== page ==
Last spring my laconic eighth grader came to me about the emergency contingency plans at his school. He was legit concerned about what would happen if there was an active shooter situation. Good convo. We moved on. But then he brought it up again. When he’s talking to me more than once about a situation, I listen. Then take action.
I asked his permission to talk with the principal. We are at a private school and I wasn’t sure what (if any) systems were in place. I sent an email to her saying that my son isn’t prone to anxiety but has expressed concern on more than one occasion. He also is very interested in military strategy and had a few thoughts about the potential weakness of the school’s environment.
Within minutes, she called me back. She had stopped him in the hallway, brought him into her office, and explained their carefully thought out active shooter action plan (which isn’t visible for multiple reasons). I felt loved in the situation and I’m sure my son did too. In fact, after school we debriefed and he told me he was satisfied.
But this got me thinking. Even now, a year later, I am weeping typing this. Why does a child have to worry about school shooters? This should not be. But it is the world in which we live. What can be done?
Weeks after the conversation with him and the principal, I was speaking to a group of women at a marriage conference. Off the cuff I said, “Want to reduce school shootings? Respect your husband.” I’ll unpack that in a future blog post but my first suggestion in reducing school shootings is to:
STRENGTHEN YOUR MARRIAGE.
You can do this a myriad of ways but foremost is to go to a Weekend to Remember marriage conference. I cannot speak highly enough about these weekends. If you sign up before January 28, it’s BOGO free registration. Pay for one spouse and the other goes free. Check out some of the locations all over the US. Go somewhere fun and fight the creeping isolation that threatens every marriage.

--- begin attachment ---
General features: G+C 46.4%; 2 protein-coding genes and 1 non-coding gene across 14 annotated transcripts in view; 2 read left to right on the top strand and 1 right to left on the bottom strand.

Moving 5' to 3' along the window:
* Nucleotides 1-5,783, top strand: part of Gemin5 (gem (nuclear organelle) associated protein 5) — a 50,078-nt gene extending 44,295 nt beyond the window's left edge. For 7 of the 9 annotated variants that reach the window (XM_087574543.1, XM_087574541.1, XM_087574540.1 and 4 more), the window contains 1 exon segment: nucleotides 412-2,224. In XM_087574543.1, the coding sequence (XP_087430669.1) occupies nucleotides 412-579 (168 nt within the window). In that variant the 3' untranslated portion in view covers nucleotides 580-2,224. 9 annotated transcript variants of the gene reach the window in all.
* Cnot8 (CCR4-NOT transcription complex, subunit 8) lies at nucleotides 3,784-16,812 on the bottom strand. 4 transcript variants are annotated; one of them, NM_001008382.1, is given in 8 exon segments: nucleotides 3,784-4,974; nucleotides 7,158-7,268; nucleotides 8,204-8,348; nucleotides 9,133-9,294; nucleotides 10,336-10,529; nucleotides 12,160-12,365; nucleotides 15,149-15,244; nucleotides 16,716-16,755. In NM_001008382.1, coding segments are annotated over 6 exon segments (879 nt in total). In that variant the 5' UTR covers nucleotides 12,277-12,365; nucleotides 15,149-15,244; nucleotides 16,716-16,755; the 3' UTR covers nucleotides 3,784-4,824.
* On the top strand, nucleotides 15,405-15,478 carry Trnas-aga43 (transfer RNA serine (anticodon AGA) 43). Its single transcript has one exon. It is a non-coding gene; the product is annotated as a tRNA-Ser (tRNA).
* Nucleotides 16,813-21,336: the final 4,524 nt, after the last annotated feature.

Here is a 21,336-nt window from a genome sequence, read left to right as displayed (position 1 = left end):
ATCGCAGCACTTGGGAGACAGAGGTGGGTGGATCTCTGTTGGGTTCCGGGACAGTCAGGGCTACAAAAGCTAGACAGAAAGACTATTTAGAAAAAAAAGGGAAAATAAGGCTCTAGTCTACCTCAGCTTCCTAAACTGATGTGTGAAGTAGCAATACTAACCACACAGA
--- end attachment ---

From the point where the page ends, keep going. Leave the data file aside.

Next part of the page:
Just a quick survey of a handful of shooter situations shows that most came from troubled backgrounds. Very few came from a home with both biological parents still living there. Of course there are lots of factors involved, but the home life is an important one.
The second suggestion for reducing school shootings is to eat dinner together as a family at least three nights a week. It doesn’t even have to be dinner at home (though that is preferred). Eat somewhere that you are together as a family, looking at each other.
In his book, The Collapse of Parenting, medical doctor and PhD Leonard Sax speaks about how eating together as a family is for the betterment of the entire family — exponentially good with each additional meal. My husband recently wrote an article with an extended quote from that book about this very thing. (By the way, that book was one of my favs from 2017, highly recommend it, esp. the first half.)
Thirdly, invite someone from school to dinner. Bonus points if you can invite the whole family. Feels too weird to bring them home? Meet for ice cream. When you know the kids at your kids’ school, then you know how to pray. You know how to help. You know how to encourage. It shows that someone cares. Again, if you look through the list of the school shooters, most said they felt bullied or there were signs that they felt unloved for various reasons.
The above three ideas aren’t rocket science but they are effective. I’ll take effective over complex any day…especially when it comes to eliminating school shootings.